These are more simplistically an ensemble of regression trees that are averaged together to perform a classification task. So it basically iteratively learns which features to inject at each of these nodes to output the leaf label, which is whether the, so some way in which this will look like is with the previously discussed rules, the model will learn whether is a user a family or not. And then based on some threshold that the model has learned, go to one leaf or the other. In the next decision, it could learn whether or not the user called this friend in the last seven days or not. And then again, based on the threshold that it learned, it can go to the left hand side or the right hand side and eventually predict the label learned by the model in saying that whether or not this is the right contact.
So this is the model we use. And now that we have the data, we had the model. The next step is evaluation. How do we evaluate or how do we understand that the model that we used actually performed well? How do we train the model and what metrics do we use is the next question.
So there are two kinds of evaluation that I'm going to cover. One is offline model evaluation and the second is online. Offline model evaluation is purely done at the development time. So you do a quantitative evaluation and you do qualitative evaluation, which is focusing on actually how the data looks like. So for quantitative metrics, an array of metrics can be used. It could be precision, recall, F score, it could be accuracy.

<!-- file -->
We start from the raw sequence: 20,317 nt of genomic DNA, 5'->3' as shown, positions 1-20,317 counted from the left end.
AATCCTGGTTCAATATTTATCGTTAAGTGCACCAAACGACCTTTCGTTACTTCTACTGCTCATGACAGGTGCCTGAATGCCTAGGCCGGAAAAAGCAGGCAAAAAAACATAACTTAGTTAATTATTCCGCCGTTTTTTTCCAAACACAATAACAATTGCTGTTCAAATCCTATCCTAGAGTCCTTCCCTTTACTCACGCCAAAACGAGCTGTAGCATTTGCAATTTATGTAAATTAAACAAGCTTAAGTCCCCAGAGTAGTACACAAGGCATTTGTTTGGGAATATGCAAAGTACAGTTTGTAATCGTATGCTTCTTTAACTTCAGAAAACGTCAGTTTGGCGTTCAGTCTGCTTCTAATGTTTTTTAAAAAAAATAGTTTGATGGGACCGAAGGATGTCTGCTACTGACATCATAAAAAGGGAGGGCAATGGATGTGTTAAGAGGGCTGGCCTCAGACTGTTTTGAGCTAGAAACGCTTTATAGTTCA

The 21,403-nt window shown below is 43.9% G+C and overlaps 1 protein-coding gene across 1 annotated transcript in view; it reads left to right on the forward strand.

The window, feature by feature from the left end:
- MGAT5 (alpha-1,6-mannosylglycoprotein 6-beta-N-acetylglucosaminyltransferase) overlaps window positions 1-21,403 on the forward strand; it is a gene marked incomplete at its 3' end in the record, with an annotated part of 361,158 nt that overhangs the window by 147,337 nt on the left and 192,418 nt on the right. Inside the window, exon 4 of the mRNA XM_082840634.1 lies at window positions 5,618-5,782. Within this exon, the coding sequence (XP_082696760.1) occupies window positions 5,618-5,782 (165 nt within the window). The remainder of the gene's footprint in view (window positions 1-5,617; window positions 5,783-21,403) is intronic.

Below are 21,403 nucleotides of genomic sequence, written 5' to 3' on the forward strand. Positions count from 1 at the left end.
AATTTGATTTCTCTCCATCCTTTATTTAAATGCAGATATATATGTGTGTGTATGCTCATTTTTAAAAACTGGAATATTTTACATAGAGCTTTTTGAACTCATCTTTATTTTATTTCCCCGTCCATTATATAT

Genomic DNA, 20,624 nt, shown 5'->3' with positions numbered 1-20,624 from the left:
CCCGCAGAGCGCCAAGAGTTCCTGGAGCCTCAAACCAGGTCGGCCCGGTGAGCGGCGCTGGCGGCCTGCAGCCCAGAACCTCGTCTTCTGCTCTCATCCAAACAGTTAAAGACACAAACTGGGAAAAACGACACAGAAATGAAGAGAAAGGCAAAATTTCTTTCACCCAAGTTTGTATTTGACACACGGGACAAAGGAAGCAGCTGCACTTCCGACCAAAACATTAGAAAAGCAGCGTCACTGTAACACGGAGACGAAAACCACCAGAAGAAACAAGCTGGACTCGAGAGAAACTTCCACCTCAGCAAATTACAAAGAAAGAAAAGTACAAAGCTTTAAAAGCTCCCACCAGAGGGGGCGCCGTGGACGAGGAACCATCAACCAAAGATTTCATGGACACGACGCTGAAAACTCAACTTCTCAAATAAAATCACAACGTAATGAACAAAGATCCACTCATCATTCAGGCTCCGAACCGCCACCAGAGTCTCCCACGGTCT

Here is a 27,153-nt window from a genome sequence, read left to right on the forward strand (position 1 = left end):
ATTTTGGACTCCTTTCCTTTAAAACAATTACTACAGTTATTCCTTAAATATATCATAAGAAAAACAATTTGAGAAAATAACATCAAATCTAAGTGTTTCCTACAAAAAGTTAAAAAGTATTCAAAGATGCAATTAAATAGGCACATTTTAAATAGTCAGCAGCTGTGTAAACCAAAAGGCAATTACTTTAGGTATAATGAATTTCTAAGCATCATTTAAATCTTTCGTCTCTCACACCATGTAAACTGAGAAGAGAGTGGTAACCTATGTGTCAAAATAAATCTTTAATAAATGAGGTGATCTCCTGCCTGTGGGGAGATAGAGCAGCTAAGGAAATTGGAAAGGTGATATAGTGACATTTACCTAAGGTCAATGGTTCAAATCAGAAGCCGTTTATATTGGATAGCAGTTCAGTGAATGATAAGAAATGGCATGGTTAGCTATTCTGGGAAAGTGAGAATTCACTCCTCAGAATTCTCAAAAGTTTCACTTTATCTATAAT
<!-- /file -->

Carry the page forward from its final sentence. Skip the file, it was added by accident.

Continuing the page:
4. Metrics and Analysis
For classification tasks, use blue scores. For natural language generation tasks, use similarity scores. Quantitative metrics like precision and recall are important, but qualitative analysis is also crucial. If all labels in the dataset are the same, the model may perform well on that data but fail on new data. We conducted both quantitative and qualitative analysis and achieved a precision of over 95%. Our models performed as expected.
These are for more classification kind of tasks. For more natural language generation tasks, one can use blue scores. For more similarity detection tasks, one can use similarity scores. And so this depends on which model you use. For our purposes, we used quantitative metrics of precision recall. And we also use qualitative analysis. So qualitative analysis is very important at development time. So and here's why. Your quantitative metrics will tell you whether the precision or recall of the model is great. However, what if all the labels that you had were ones? So all of your data set, you had 20 samples, and all of your data set was one single label. The model will very easily learn that I always have to predict one to do well on this data set. And then when you actually test the model on more data, which has other labels, the model might start predicting those wrong, will start predicting those wrong. But in your test data set, this label that you had in abundance is say, 80%. And this new label that the model has never seen before is say, 20%, your accuracy still stays 80%. And so unless you went in and qualitatively analyze how your model is doing and what it's predicting, you would say your accuracy is 80%, which is great quantitatively, but does not scale well qualitatively. And so for our purposes, we did both quantitative and qualitative analysis, our model did really well. And we were able to get a precision, a high precision of over 95%. And qualitatively, our models seem to do exactly what it what we wanted it to do.